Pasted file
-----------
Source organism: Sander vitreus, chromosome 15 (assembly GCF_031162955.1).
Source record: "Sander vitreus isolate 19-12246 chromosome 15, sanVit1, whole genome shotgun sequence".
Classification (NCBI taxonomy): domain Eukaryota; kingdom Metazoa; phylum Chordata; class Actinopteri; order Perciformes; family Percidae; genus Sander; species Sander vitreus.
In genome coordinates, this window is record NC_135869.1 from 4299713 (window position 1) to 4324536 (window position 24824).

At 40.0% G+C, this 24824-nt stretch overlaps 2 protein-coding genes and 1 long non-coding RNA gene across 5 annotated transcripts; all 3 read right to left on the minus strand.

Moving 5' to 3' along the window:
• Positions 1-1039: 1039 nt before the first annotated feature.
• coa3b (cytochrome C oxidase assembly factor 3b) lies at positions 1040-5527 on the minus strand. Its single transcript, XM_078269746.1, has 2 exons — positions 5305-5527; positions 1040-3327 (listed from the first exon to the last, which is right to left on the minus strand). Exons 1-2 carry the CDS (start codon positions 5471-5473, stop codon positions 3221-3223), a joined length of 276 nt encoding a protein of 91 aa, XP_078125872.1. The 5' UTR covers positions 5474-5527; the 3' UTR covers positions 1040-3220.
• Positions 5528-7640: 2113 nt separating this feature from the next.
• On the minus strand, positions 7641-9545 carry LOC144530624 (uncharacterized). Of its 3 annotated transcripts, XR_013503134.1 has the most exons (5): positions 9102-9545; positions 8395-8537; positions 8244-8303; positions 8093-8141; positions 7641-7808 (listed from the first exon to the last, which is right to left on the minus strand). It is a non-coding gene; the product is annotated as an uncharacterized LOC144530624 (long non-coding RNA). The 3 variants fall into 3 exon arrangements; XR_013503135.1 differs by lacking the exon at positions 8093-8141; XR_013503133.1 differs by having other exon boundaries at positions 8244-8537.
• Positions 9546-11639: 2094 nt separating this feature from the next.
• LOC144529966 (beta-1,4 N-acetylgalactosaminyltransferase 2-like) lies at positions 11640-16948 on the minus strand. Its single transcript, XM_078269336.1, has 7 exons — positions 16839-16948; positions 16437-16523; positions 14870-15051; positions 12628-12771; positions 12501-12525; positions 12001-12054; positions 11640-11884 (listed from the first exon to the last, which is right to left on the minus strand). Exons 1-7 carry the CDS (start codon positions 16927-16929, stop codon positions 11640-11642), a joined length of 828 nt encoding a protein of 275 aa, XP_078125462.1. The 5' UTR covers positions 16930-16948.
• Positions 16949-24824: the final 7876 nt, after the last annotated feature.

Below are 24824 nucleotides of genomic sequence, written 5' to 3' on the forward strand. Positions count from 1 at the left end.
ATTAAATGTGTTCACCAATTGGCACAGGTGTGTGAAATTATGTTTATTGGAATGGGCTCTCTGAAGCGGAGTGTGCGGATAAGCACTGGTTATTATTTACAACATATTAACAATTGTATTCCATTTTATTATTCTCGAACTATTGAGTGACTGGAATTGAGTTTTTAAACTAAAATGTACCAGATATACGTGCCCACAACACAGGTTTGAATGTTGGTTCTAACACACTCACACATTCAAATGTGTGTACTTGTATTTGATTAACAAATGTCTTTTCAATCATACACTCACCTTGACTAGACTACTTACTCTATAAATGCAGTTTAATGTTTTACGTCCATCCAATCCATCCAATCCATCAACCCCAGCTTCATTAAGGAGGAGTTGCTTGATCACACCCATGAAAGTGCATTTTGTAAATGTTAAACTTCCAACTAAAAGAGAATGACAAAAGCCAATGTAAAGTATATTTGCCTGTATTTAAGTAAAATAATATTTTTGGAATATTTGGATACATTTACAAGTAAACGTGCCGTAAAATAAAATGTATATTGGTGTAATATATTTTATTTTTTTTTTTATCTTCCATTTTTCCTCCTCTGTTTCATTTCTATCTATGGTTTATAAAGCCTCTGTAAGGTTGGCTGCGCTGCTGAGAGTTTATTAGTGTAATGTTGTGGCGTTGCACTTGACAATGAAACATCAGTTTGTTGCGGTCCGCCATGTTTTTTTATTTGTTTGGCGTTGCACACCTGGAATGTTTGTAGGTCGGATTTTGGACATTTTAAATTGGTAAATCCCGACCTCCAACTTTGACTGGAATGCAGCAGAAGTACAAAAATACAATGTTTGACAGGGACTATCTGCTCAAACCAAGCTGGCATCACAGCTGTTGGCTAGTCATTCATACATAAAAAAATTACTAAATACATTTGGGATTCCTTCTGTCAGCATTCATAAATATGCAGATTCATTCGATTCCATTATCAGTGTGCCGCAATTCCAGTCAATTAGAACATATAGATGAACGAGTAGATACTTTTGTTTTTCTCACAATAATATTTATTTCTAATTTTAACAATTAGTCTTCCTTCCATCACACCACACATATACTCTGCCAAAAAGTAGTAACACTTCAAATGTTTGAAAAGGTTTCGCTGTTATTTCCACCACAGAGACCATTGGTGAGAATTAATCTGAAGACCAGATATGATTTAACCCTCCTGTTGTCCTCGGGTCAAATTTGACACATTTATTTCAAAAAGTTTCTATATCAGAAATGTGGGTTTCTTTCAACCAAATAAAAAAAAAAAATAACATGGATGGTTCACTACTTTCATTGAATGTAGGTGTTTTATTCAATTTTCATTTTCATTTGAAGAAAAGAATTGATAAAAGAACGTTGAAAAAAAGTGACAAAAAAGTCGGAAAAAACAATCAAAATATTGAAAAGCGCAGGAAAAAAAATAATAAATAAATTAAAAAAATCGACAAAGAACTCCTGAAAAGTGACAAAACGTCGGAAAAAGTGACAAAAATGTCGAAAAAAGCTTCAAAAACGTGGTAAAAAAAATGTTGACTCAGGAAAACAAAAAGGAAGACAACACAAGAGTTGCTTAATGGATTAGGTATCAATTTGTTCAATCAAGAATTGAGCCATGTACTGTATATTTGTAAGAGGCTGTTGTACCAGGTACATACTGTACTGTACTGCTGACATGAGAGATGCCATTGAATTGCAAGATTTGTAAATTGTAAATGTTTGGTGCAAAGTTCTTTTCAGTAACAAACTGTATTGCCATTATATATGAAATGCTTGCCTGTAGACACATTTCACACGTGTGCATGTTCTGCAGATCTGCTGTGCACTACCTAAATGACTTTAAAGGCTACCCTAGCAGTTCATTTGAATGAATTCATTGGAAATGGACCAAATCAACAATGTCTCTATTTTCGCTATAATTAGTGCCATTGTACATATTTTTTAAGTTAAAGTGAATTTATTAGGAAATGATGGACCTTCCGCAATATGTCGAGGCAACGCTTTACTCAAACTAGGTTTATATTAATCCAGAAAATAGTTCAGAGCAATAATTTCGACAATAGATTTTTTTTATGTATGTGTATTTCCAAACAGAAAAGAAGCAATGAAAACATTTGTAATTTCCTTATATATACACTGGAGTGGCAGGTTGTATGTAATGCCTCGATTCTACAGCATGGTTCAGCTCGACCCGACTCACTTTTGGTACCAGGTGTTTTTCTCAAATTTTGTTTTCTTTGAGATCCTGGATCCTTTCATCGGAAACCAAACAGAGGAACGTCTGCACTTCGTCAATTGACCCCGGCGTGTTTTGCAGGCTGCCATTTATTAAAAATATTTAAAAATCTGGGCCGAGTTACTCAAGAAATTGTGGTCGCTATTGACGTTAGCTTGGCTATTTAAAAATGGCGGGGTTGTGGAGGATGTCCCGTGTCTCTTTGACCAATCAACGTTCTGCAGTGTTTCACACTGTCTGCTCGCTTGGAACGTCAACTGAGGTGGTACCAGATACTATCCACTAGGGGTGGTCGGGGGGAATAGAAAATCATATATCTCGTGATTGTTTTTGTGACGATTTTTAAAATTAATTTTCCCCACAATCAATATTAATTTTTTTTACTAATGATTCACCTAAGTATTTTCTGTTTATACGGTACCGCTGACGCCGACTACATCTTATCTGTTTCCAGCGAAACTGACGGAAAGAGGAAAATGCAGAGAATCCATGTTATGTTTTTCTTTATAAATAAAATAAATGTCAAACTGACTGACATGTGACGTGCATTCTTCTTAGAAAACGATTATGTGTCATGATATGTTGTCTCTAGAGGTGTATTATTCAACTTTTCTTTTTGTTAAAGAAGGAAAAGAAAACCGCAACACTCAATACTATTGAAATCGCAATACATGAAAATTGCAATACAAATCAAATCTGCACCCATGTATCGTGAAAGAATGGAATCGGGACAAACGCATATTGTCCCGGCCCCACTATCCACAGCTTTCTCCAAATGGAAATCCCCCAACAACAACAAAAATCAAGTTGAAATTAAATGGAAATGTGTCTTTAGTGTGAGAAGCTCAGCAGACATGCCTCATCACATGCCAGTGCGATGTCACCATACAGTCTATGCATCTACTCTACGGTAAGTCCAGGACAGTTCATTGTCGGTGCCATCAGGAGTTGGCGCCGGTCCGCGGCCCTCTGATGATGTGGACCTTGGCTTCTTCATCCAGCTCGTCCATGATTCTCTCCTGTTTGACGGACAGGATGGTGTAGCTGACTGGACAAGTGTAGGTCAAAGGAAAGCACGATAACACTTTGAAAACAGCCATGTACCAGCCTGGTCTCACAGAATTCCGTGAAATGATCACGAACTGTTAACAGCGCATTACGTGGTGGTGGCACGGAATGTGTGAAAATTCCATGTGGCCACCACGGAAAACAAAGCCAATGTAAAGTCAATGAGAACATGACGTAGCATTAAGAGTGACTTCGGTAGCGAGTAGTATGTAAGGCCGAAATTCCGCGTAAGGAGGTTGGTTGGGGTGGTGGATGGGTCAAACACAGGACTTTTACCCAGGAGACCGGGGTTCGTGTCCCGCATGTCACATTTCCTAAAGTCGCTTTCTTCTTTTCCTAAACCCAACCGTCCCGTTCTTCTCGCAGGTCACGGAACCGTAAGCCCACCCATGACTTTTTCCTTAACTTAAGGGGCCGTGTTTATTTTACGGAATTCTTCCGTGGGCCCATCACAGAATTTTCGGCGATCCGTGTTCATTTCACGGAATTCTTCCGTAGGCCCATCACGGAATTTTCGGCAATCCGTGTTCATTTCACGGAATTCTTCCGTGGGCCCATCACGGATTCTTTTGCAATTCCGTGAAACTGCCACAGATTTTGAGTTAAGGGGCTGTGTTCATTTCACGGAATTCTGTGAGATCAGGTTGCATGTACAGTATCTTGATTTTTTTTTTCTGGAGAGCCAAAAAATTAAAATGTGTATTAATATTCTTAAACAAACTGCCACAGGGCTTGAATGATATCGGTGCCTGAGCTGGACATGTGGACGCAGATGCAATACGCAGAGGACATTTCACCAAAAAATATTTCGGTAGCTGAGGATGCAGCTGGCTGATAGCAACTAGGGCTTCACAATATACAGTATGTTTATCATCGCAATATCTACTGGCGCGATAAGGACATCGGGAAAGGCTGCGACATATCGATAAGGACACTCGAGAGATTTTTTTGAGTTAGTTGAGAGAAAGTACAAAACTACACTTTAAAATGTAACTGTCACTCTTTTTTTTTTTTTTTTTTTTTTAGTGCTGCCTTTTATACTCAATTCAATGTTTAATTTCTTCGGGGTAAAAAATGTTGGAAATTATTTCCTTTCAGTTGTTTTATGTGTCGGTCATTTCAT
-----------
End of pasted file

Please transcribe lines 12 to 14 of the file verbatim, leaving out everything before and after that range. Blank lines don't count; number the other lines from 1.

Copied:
• LOC144529966 (beta-1,4 N-acetylgalactosaminyltransferase 2-like) lies at positions 11640-16948 on the minus strand. Its single transcript, XM_078269336.1, has 7 exons — positions 16839-16948; positions 16437-16523; positions 14870-15051; positions 12628-12771; positions 12501-12525; positions 12001-12054; positions 11640-11884 (listed from the first exon to the last, which is right to left on the minus strand). Exons 1-7 carry the CDS (start codon positions 16927-16929, stop codon positions 11640-11642), a joined length of 828 nt encoding a protein of 275 aa, XP_078125462.1. The 5' UTR covers positions 16930-16948.
• Positions 16949-24824: the final 7876 nt, after the last annotated feature.

Below are 24824 nucleotides of genomic sequence, written 5' to 3' on the forward strand. Positions count from 1 at the left end.